Main content of the website

  • font size:A
  • A
  • A

Swing Bridge

  1. Mayor MacNevin joined Minister Rickford as the Province announces the replacement of the Swing Bridge




Ontario Replacing Little Current Swing Bridge in Northeastern Manitoulin and the Islands

Province continuing to invest in key transportation projects in the North

September 08, 2023
Ministry of Northern Development


LITTLE CURRENT – The Ontario government has completed the planning, preliminary design and environmental assessment for the replacement of the Little Current Swing Bridge on Highway 6 in the Town of Northeastern Manitoulin and the Islands. The project will now proceed with the next steps – property acquisition, right-of-way designation, and detail design.

“To keep people and goods moving safely and efficiently, our government is making targeted investments in highways, roads, and bridges to strengthen and expand our province’s transportation network,” said Greg Rickford, Minister of Northern Development. “Replacement of the Little Current Swing Bridge will make travel smoother for residents, businesses, emergency services and tourists, while supporting economic growth and job creation in local communities.”

The existing swing bridge is almost 110 years old and nearing the end of its service life. It serves as the only roadway access to Manitoulin Island. The replacement of the Little Current Swing Bridge will improve traffic operations and the crossing to and from the island for all drivers.

“The Town of Northeastern Manitoulin and the Islands is very pleased that the Ontario government is focused on moving this project forward,” said Alan MacNevin, Mayor, Town of Northeastern Manitoulin and the Islands. “While the current bridge represents our connection to our past, the new bridge will represent our connection to the future by enhancing traffic flow and supporting growth and development on the Island.”

“Our government is continuing to invest in the safe and reliable transportation network that Northern Ontario needs to thrive,” said Prabmeet Sarkaria, Minister of Transportation. “Replacing Little Current’s swing bridge is a critical project that will make it easier for residents and families in the North to get where they need to go, while supporting good-paying jobs in the local community.”


Quick Facts

  • Northern Ontario has almost 11,000 kilometres of highway – about 60 per cent of the entire provincial highway network.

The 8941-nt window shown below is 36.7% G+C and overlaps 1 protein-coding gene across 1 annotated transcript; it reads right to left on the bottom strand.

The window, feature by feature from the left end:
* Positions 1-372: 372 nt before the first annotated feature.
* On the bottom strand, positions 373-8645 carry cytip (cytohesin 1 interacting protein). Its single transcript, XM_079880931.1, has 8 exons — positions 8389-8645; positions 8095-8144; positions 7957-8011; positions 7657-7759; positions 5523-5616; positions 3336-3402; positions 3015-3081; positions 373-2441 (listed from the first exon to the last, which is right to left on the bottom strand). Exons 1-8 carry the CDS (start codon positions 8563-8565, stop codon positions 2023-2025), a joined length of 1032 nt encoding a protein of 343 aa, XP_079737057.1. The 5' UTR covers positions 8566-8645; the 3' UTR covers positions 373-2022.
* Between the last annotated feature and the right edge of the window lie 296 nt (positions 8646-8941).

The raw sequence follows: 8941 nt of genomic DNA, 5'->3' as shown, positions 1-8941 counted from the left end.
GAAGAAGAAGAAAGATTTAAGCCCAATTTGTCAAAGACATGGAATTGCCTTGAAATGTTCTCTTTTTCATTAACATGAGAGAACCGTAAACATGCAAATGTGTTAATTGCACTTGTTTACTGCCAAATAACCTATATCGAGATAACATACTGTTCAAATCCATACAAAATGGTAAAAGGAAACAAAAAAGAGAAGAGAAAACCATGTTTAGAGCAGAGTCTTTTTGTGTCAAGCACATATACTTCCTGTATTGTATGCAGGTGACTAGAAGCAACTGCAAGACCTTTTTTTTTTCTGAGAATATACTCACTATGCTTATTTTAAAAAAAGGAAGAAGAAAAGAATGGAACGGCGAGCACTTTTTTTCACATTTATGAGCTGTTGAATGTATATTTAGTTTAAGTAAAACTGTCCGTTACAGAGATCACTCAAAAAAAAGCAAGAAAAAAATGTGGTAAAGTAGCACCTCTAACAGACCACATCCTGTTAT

Additional Resources

  • The Ontario Highways Program provides information on highway expansion and rehabilitation projects that are planned or underway in communities across the province.
  • The Northern Ontario Transportation Plan includes more than 60 actions that will get more people moving, improve travel options in remote communities, and support economic growth in the North.


Media Contacts

Curtis Lindsay, Minister’s Office

Media Desk, Communications Branch


The Little Current Swing Bridge carries Highway 6 across a narrow channel separating Manitoulin Island from the much smaller Goat Island, forming the only land access. This bridge consists of two 70-foot deck plate girder approaches on the north end (Goat Island) and a single 60-foot deck plate girder approach on the south end (Manitoulin Island), with a 368-foot through swing bridge span.

The swing bridge sits 17.5 feet above the water, and provides a 160 foot opening on either side of the central pier for water passage.

Construction on the bridge foundations was commenced in 1912 by the Algoma Eastern Railway, and the bridge itself was constructed in 1913. Originally this was a railway-only bridge, the bridge stayed in the open position at all times except when a train needed to pass. Passenger traffic to the island was available only by ferry until 1946, when the bridge was improved to allow both rail and vehicle traffic. Train service to the island was subsequently truncated in the 1980s, with railway service ending at Turner on the Goat Island side, and the bridge now serves only vehicle traffic.

Currently, the bridge strongly favours highway traffic, staying in the closed (motor vehicles can pass) position at all times, except for the first fifteen minutes of each daylight hour during the summer, when it opens to permit boating traffic. At night and when the shipping channel is closed during the winter, the bridge stays in the closed position at all times. Originally powered by a gasoline engine, the mechanism was upgraded to electric motors in 2003. Due to the single vehicle lane, it is equipped with traffic signals, the only installation of such on Manitoulin Island.

This bridge, one of the only swing bridges in Canada, has been designated an Ontario Heritage site.

For more information regarding the operation of Little Current Swing Bridge, please contact the information line at 705-368-2969.